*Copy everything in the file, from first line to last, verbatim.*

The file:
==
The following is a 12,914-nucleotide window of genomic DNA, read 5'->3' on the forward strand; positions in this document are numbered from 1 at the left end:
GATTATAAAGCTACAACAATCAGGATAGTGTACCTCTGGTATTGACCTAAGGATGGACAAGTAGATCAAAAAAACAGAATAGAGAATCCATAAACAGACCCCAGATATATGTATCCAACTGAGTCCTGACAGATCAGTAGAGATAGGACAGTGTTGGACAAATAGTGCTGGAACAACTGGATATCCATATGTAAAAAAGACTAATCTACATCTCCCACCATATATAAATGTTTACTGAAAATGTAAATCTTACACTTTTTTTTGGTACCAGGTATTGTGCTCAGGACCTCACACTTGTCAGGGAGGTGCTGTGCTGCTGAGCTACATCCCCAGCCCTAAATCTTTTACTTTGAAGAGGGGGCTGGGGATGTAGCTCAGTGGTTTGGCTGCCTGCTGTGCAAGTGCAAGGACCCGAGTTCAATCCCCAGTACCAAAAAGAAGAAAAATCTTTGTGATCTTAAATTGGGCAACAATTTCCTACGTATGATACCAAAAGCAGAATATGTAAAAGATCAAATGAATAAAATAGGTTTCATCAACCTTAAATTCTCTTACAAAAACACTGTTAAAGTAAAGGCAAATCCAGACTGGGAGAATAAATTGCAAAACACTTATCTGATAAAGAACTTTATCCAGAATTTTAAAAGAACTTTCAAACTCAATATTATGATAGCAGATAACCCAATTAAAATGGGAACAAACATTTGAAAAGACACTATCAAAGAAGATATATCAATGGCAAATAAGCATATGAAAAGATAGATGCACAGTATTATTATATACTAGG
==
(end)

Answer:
The following is a 12,914-nucleotide window of genomic DNA, read 5'->3' on the forward strand; positions in this document are numbered from 1 at the left end:
GATTATAAAGCTACAACAATCAGGATAGTGTACCTCTGGTATTGACCTAAGGATGGACAAGTAGATCAAAAAAACAGAATAGAGAATCCATAAACAGACCCCAGATATATGTATCCAACTGAGTCCTGACAGATCAGTAGAGATAGGACAGTGTTGGACAAATAGTGCTGGAACAACTGGATATCCATATGTAAAAAAGACTAATCTACATCTCCCACCATATATAAATGTTTACTGAAAATGTAAATCTTACACTTTTTTTTGGTACCAGGTATTGTGCTCAGGACCTCACACTTGTCAGGGAGGTGCTGTGCTGCTGAGCTACATCCCCAGCCCTAAATCTTTTACTTTGAAGAGGGGGCTGGGGATGTAGCTCAGTGGTTTGGCTGCCTGCTGTGCAAGTGCAAGGACCCGAGTTCAATCCCCAGTACCAAAAAGAAGAAAAATCTTTGTGATCTTAAATTGGGCAACAATTTCCTACGTATGATACCAAAAGCAGAATATGTAAAAGATCAAATGAATAAAATAGGTTTCATCAACCTTAAATTCTCTTACAAAAACACTGTTAAAGTAAAGGCAAATCCAGACTGGGAGAATAAATTGCAAAACACTTATCTGATAAAGAACTTTATCCAGAATTTTAAAAGAACTTTCAAACTCAATATTATGATAGCAGATAACCCAATTAAAATGGGAACAAACATTTGAAAAGACACTATCAAAGAAGATATATCAATGGCAAATAAGCATATGAAAAGATAGATGCACAGTATTATTATATACTAGG